"We met in High School, and two decades and five children later he's still my guy. My Mom and Dad both worked at the elementary school in our small town. And among the many things I owe them is one simple lesson: that this is America, and every woman can walk through every door or opportunity." Palin mentions her marriage and large family to again varnish the appeal of the McCain-Palin ticket to staunch conservatives. But this time Palin also uses her upbringing to present her working-class roots that identify her with key middle-class demographics states that she repeatedly mentions throughout the speech: Michigan, Ohio, Indiana, and Pennsylvania. These are the so-called "Reagan Democrats", small "c" conservatives who can be persuaded to switch their votes if the right Right candidate, as with Ronald Reagan, comes along. She also courts supporters of Hillary Clinton in two key ways: working-class voters without a university education voted overwhelmingly for Clinton over Obama in the Democratic primaries. Then, emphasising that a "woman can walk through every door or opportunity" she appeals for the support of women who were inspired by Hillary Clinton's candidacy. "I was just your average hockey mom and signed up for the PTA because I wanted to make my kids' public education better. When I ran for city council, I didn't need focus groups and voter profiles because I know those voters, and knew their families, too." Palin describes herself as a member of the PTA (parent teacher association) and as a "hockey mom", a demographic similar to "soccer moms" - suburbanite, middle-class women, who voted disproportionately for Bill Clinton in the 1990s, but from whom George W Bush was also able to attract. While Gov Palin presents herself as an everyday person, not a politician who needs focus groups, at the same time she appeals to a demographic construct created by pollsters.

"A writer observed: "We grow good people in our small towns, with honesty, sincerity, and dignity, I know just the kind of people that writer had in mind when he praised Harry Truman." While Harry Truman was a Democrat, he was the last president who did not go to college and is associated with small-town common sense and values that Palin hopes to embody. President Bush has frequently compared himself to Truman, who left the White House with very low approval ratings but was later vindicated by history's favourable treatment of his decisions as president. When it comes to foreign policy, the speech is notable for what it leaves out as much as what it brings in. There is no room for the United Nations or talk of negotiating the world's problems. The neocon bad guys are all here, Iran and terrorism. "Venezuela might shut off its oil deliveries." And the old Cold War enemy is back. "Russia wanting to control a vital pipeline in the Caucasus, and to divide and intimidate our European allies." Palin appeals to those in the Republican party who argue for a more aggressive posture towards Russia, a more muscular support of democracy and countries on Russia's borders such as Georgia. Her position is consistent with McCain's, who has advocated kicking Russia out of the G8. "To confront the threat that Iran might seek to cut off nearly a fifth of world energy supplies or that terrorists might strike again at the Abdaiq facility in Saudi Arabia, or that ... we Americans need to produce more of our own oil and gas. And take it from a gal who knows the North Slope of Alaska: we've got lots of both."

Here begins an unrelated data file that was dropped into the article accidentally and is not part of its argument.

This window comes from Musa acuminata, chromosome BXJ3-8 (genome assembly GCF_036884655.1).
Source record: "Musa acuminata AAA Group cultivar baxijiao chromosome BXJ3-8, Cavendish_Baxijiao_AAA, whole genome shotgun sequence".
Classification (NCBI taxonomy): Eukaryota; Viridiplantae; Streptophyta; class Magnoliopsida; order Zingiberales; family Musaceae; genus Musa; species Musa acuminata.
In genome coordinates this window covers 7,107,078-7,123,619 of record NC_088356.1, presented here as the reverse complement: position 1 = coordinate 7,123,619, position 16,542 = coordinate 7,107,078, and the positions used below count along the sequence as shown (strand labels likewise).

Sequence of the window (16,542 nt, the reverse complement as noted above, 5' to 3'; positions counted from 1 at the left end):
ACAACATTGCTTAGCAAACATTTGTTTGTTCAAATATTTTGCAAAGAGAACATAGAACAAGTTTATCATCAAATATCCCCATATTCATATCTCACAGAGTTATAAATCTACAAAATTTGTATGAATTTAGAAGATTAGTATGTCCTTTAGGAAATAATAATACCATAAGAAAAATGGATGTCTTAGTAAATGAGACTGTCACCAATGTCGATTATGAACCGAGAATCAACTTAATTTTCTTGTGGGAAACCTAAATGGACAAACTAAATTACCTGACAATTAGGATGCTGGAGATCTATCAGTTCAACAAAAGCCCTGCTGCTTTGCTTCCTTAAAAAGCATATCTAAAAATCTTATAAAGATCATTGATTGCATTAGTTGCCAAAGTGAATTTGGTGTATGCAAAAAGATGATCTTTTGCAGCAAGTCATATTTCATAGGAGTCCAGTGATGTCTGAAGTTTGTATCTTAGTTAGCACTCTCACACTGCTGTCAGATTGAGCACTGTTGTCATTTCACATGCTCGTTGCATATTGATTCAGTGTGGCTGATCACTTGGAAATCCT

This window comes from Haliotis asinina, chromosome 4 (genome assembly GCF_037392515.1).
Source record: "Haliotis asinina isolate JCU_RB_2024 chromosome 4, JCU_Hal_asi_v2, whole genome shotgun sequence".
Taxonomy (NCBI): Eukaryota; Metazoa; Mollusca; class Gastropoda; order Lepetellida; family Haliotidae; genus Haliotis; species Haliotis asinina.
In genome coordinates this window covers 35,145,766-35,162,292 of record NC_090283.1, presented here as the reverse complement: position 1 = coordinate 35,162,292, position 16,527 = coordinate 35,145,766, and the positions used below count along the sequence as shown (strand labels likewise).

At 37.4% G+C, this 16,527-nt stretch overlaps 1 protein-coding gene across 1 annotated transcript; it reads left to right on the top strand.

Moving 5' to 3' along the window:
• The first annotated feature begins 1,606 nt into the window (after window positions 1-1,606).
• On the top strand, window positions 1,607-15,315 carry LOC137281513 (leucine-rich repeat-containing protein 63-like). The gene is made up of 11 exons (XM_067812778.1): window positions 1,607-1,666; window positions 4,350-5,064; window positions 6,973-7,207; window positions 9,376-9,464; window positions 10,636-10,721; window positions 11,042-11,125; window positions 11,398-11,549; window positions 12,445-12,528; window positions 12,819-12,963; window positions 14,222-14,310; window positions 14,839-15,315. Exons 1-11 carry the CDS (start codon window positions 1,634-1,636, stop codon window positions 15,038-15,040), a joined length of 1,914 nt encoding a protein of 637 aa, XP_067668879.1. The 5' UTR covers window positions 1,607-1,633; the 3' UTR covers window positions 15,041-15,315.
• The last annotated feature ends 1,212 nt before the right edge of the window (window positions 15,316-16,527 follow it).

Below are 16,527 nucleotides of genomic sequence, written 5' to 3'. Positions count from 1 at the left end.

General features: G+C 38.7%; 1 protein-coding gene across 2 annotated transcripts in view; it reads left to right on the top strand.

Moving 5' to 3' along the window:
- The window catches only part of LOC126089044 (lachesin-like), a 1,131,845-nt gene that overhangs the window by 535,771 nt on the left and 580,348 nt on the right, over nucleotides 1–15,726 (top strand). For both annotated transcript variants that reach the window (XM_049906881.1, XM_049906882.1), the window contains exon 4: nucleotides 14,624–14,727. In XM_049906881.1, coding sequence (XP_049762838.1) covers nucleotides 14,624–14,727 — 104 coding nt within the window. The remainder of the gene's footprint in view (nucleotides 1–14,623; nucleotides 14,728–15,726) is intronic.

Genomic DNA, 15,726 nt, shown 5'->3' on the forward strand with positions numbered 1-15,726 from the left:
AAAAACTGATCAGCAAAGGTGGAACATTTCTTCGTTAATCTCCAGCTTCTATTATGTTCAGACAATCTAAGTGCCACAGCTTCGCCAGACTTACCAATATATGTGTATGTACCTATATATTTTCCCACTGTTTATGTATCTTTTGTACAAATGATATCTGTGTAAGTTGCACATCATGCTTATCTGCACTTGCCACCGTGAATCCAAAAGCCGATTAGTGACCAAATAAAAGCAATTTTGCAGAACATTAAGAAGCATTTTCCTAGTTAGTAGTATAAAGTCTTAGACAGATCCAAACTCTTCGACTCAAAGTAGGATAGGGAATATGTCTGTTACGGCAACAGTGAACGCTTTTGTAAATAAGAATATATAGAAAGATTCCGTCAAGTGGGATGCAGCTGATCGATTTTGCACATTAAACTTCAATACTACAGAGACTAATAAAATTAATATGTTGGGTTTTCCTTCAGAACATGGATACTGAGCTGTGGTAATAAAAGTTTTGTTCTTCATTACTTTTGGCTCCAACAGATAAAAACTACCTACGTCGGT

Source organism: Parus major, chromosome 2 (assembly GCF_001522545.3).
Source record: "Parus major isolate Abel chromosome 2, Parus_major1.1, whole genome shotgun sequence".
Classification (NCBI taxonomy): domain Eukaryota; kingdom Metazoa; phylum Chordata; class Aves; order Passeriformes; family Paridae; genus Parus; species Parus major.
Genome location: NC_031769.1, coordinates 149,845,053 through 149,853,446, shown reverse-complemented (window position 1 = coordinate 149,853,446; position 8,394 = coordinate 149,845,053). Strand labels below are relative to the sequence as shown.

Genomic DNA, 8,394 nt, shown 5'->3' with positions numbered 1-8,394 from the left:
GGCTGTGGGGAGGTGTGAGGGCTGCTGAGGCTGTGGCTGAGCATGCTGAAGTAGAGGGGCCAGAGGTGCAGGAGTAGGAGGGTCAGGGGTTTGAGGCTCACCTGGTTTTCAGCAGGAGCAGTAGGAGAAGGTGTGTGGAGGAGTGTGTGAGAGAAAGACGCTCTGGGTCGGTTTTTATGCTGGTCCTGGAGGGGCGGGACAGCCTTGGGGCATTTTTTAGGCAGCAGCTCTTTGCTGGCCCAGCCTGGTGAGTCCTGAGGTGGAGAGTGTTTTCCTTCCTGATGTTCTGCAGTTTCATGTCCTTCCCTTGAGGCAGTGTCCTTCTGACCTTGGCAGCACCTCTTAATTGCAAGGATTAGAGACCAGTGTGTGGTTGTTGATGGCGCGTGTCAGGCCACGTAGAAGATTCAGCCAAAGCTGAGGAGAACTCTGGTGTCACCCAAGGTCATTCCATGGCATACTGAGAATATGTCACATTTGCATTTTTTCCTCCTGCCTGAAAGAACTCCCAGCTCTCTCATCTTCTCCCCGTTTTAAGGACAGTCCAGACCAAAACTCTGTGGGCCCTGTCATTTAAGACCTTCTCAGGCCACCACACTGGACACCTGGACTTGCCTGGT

Here she attempts to neutralise concerns about her lack of foreign policy expertise by framing American security in the context of energy, an issue she knows more about. Alaska is the largest oil producing state and her husband and many of her constituents work in its oil fields. Energy independence, and the drilling projects in her state that she proposes would be a boon to the Alaskan economy and are a helpful shield against concern with her international awareness. When it comes to her rivals, Barack Obama and Joe Biden, the tone is clearly derisory. "A small town mayor is sort of like a "community organiser," except that you have actual responsibilities... In small towns we don't quite know what to make of a candidate who lavishes praise on working people when they are listening, and then talks about how bitterly they cling to their religion and guns when those people aren't listening." Palin deliberately avoids mentioning him directly, but mocks Barack Obama's work as a community organiser in Chicago after his graduation from Harvard Law School, an aspect of Obama's biography trumpeted by Democrats as indicative of his commitment to service. She also bolsters her own experience in government as a mayor of a town of 8,000 residents, by diminishing the value her opponents political experience. Then there is this line, perhaps the most well received by the party faithful: "We tend to prefer candidates who don't talk to us one way in Scranton and another way in San Francisco". In one sentence she implies that Obama and Joe Biden are out of touch with everyday Americans (Scranton) and beholden to the cultural elite (San Francisco). Biden was born in Scranton, Pennsylvania, and likes to emphasise his working-class credentials. San Francisco, thought of as a hotbed of extreme liberalism, anti-Americanism and homosexuality for Republicans, provides a steady stream of financial support for the Obama ticket. As McCain and Palin have little chance of winning in California, they knock its cultural mores to gain advantage in Pennsylvania and among working-class voters. Next she hits as Obama's supposed celebrity status and the perception that he is strong on rhetoric but short on real polices. "This is a man who can give an entire speech about the wars America is fighting, and never use the world "victory" except when he's talking about his own campaign. But... when the roar of the crowd fades away... when the stadium lights go out, and those styrofoam Greek columns are hauled back to some studio lot ? what exactly is our opponent's plan?" This was a speech aimed at the "flyover states" as the vastness of Middle America is often dismissively referred to by the liberal classes as they journey between New York and Los Angeles. It is a potent elector force when roused. And certain things are guaranteed to do this. "The democratic nominee for president supports plans to raise income taxes ... raise payroll taxes ... raise investment taxes. raise the death tax ... raise business taxes ... and increase the tax burden of the American people by hundreds of billions of dollars... Maybe you're trying to keep your job at a plant in Michigan or Ohio ... or create jobs with clean coal from Pennsylvania or West Virginia ... of keep a small farm in the family right here in Minnesota." Palin also doesn't differentiate between taxes on the wealthier Americans - investment taxes and a "death tax" on estates over $3 million dollars - and taxes that would affect middle-class Americans in key states in the 2008 election: Michigan, Ohio, and Pennsylvania. Obama has proposed tax cuts for middle-class Americans but here Palin effectively links Obama's fiscal approach with the stereotype of tax and spend democrats. "I got rid of a few things in the governor's office that I didn't believe our citizens should have to pay for. The luxury jet was over the top. I put it on eBay. I also drive myself to work." Palin offers up her tenure at Governor of Alaska as red meat for small government, anti-tax Republicans. McCain has also been a long-time opponent of government waste, advocating that Congressmen not be allowed to attach special appropriations for their own constituents to legislation. "Here's a little news flash for reporters and commentators: I'm not going to Washington to seek their good opinion ? I'm going to Washington to serve the people of this country." Another standing ovation here. Republicans have controlled the White House for the past eight years and the US Congress for six of the last eight years, but Palin continues to present herself and the Republican tradition as outside the mainstream of "Washington", a conservative watchword for elite and out-of-touch. While McCain had received such favourable treatment from the media that he once called them "his base", opposition to a "liberal media" has frequently been a galvanising force for conservatives. But that is the nature of American politics, and Sarah Palin, in the end, is a politician. * The National